The Heroine’s Journey: Reflections on Art Workshops

I always experience a workshop–whatever the time length–like a hero or heroine’s journey.  If you are familiar with Joseph Campbell you will know what I mean.  For anyone not familiar with Campbell’s “mono-myth” cycle, I will sum it up as an experience wherein one receives an “inner calling” to take a particular action. Heeding the call, the individual embarks on a journey, moving  beyond the known boundaries of his/her experience.  Along the way, she inevitably confronts a series of challenges which typically lead to a “dark night of the soul” experience: here one feels he/she has completely lost his way.  It is at this moment during the journey when a helpful boon typically occurs –one which leads the heroine out of her predicament, guiding  her safely home. Perhaps outwardly unchanged, the hero/heroine has, nevertheless, experienced an inner shift of consciousness leading to greater wisdom and self-awareness.

An example of this process is Dorothy in the Wizard of Oz.  Her call comes after forces beyond her control land her in a strange land. The task before her is to find the Wizard of Oz who is the one individual who can help her return to her native Kansas.  During her incredible journey she collects wisdom, courage and a heart–and courageously defeats her greatest foe in completing the necessary task set before her by the Wizard:  killing the wicked witch of the west. Alas, Dorothy  then discovers that the Wizard is only an ordinary man who is ultimately unable to help her return home.  It is at Dorothy’s moment of greatest despair, as the wizards’ balloon floats off without her, when Glenda the Good Witch appears and advises Dorothy that she has had the power to return home all along.  Three clicks of her red heels, and Dorothy is back in Kansas.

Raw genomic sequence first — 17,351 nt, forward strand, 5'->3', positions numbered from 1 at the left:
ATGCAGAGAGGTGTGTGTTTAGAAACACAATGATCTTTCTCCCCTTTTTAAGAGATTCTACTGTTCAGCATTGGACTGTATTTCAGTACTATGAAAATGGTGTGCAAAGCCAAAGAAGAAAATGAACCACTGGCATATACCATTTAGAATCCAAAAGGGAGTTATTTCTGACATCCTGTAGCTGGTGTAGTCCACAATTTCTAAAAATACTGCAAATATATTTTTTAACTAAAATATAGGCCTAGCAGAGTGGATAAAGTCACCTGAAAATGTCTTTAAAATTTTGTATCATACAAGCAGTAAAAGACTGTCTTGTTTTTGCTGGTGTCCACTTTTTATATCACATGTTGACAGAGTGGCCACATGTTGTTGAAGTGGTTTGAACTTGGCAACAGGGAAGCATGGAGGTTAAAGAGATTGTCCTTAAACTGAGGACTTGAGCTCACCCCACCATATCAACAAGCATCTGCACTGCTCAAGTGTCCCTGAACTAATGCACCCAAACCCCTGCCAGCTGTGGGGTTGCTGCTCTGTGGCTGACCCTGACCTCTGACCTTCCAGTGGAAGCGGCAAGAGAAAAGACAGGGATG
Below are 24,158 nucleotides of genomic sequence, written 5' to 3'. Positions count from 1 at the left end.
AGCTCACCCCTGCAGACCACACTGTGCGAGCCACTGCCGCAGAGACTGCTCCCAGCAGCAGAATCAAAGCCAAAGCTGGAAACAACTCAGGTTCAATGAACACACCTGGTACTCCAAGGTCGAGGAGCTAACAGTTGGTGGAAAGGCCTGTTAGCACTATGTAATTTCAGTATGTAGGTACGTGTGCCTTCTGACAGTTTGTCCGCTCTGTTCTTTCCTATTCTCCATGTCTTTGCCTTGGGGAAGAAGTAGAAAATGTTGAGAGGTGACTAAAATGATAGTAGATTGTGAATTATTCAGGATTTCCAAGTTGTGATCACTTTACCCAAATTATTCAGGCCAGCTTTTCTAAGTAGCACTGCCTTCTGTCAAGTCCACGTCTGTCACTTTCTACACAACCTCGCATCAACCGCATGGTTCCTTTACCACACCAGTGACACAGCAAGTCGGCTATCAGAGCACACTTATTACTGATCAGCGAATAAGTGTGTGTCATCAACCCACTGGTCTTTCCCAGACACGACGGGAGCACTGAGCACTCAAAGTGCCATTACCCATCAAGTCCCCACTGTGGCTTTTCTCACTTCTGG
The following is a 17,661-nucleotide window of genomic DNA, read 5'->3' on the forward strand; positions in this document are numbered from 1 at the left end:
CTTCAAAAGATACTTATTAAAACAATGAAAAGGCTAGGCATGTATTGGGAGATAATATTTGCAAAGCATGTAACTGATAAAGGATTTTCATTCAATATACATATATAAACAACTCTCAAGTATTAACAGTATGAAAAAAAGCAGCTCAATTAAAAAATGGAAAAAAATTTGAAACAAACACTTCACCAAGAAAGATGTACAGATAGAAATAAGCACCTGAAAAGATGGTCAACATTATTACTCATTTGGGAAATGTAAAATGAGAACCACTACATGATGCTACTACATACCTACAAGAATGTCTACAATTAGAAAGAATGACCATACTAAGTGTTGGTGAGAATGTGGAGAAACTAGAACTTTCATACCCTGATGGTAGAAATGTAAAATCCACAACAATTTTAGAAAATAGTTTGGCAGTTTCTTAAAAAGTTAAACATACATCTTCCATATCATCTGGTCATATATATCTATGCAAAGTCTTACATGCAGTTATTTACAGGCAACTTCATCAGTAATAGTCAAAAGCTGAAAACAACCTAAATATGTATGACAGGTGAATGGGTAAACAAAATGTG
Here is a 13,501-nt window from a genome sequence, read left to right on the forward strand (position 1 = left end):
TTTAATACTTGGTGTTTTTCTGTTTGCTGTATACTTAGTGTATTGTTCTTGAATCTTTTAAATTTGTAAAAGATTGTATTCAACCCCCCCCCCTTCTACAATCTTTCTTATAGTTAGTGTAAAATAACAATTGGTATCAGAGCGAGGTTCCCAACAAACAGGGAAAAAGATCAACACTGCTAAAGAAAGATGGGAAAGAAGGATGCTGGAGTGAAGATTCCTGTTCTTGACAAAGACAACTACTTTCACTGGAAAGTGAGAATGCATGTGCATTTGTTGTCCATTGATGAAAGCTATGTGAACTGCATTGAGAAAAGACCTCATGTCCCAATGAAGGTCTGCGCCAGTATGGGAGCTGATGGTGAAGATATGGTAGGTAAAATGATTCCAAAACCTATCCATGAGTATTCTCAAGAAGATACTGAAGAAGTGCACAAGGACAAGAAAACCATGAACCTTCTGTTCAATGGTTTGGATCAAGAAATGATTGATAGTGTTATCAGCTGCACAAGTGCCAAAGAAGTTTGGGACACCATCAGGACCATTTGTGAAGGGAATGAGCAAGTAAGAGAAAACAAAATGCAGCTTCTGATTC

Like Dorothy, we artists who heed the call and go to workshops embark on incredible personal journeys. We meet our inner demons of all ilk–and no doubt encounter a few wicked witches in the form of self-censure and self-criticism.  Our helpful boon comes when having persevered through our oftentimes hazardous inner landscapes, we learn that there is an art spirit inside glowing brightly which has been there all along.

As a teacher I am like the wizard–human and unable to grant magic powers. Like Glenda, though, my job is to remind you what you already know. I can hold up a mirror and reflect back that spirit waiting to be discovered; I can help you dust it off, polish it and release it joyfully onto the page and  into the world.

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